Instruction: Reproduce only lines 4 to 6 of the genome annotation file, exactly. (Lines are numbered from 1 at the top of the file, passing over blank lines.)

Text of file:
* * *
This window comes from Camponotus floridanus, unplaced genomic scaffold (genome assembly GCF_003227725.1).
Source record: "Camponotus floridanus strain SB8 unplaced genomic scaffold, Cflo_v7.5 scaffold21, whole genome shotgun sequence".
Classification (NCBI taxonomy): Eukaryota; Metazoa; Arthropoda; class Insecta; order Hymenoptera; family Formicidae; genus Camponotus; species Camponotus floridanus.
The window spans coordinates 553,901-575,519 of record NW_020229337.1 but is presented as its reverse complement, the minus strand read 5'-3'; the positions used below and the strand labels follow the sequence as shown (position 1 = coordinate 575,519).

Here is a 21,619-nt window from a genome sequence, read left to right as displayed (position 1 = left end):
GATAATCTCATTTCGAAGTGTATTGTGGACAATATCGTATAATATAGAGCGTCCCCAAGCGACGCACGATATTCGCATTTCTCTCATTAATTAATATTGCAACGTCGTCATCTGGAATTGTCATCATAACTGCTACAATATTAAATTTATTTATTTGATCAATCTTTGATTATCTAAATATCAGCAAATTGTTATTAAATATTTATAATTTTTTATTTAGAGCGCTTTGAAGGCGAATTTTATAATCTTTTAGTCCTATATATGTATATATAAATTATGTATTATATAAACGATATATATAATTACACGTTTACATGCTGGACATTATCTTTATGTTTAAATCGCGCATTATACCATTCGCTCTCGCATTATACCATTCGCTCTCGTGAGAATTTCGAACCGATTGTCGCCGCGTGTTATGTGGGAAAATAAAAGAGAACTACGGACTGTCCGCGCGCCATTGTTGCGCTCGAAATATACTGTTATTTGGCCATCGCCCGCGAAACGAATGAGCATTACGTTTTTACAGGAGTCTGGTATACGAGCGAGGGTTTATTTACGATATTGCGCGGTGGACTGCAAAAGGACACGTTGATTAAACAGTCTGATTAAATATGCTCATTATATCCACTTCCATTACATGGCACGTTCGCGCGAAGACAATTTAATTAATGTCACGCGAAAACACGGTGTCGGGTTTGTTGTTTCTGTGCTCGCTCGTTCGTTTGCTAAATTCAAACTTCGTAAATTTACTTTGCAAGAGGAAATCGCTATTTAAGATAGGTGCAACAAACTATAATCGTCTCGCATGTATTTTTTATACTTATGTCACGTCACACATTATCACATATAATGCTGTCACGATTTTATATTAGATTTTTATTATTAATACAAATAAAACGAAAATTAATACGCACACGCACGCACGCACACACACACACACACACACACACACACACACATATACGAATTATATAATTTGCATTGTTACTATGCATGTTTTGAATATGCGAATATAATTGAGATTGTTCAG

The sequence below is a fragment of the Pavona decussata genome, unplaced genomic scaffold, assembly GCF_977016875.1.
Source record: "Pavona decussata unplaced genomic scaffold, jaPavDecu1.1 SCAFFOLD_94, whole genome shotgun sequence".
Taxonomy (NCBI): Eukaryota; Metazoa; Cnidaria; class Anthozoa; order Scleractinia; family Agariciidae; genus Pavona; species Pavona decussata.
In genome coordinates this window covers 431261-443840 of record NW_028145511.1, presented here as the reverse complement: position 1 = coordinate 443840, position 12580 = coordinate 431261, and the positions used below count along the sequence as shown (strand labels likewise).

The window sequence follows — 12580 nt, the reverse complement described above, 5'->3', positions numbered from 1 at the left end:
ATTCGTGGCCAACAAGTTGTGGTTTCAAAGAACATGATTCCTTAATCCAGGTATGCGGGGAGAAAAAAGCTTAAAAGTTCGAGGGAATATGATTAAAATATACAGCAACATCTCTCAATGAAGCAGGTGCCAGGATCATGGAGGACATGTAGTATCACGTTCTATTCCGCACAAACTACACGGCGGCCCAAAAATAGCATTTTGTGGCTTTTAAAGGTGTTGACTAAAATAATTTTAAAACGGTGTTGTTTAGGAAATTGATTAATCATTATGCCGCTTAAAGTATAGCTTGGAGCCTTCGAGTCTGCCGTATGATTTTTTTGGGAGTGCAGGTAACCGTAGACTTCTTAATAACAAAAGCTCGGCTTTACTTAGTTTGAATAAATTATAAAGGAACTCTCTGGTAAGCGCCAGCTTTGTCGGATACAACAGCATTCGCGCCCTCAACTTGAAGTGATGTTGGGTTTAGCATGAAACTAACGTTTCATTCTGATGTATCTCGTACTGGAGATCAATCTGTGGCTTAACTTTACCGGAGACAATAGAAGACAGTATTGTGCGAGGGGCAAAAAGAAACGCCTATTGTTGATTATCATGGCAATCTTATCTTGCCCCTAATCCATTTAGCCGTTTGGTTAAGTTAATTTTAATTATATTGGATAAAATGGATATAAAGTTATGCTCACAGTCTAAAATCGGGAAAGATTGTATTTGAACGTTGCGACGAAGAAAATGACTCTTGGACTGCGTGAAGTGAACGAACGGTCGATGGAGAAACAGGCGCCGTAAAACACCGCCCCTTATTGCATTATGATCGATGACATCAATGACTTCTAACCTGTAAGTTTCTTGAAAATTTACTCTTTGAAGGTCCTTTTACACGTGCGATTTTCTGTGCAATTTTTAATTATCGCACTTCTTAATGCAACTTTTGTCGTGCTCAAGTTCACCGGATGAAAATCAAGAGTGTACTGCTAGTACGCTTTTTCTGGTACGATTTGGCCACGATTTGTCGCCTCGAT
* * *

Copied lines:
The window spans coordinates 553,901-575,519 of record NW_020229337.1 but is presented as its reverse complement, the minus strand read 5'-3'; the positions used below and the strand labels follow the sequence as shown (position 1 = coordinate 575,519).

Here is a 21,619-nt window from a genome sequence, read left to right as displayed (position 1 = left end):
GATAATCTCATTTCGAAGTGTATTGTGGACAATATCGTATAATATAGAGCGTCCCCAAGCGACGCACGATATTCGCATTTCTCTCATTAATTAATATTGCAACGTCGTCATCTGGAATTGTCATCATAACTGCTACAATATTAAATTTATTTATTTGATCAATCTTTGATTATCTAAATATCAGCAAATTGTTATTAAATATTTATAATTTTTTATTTAGAGCGCTTTGAAGGCGAATTTTATAATCTTTTAGTCCTATATATGTATATATAAATTATGTATTATATAAACGATATATATAATTACACGTTTACATGCTGGACATTATCTTTATGTTTAAATCGCGCATTATACCATTCGCTCTCGCATTATACCATTCGCTCTCGTGAGAATTTCGAACCGATTGTCGCCGCGTGTTATGTGGGAAAATAAAAGAGAACTACGGACTGTCCGCGCGCCATTGTTGCGCTCGAAATATACTGTTATTTGGCCATCGCCCGCGAAACGAATGAGCATTACGTTTTTACAGGAGTCTGGTATACGAGCGAGGGTTTATTTACGATATTGCGCGGTGGACTGCAAAAGGACACGTTGATTAAACAGTCTGATTAAATATGCTCATTATATCCACTTCCATTACATGGCACGTTCGCGCGAAGACAATTTAATTAATGTCACGCGAAAACACGGTGTCGGGTTTGTTGTTTCTGTGCTCGCTCGTTCGTTTGCTAAATTCAAACTTCGTAAATTTACTTTGCAAGAGGAAATCGCTATTTAAGATAGGTGCAACAAACTATAATCGTCTCGCATGTATTTTTTATACTTATGTCACGTCACACATTATCACATATAATGCTGTCACGATTTTATATTAGATTTTTATTATTAATACAAATAAAACGAAAATTAATACGCACACGCACGCACGCACACACACACACACACACACACACACACACACATATACGAATTATATAATTTGCATTGTTACTATGCATGTTTTGAATATGCGAATATAATTGAGATTGTTCAG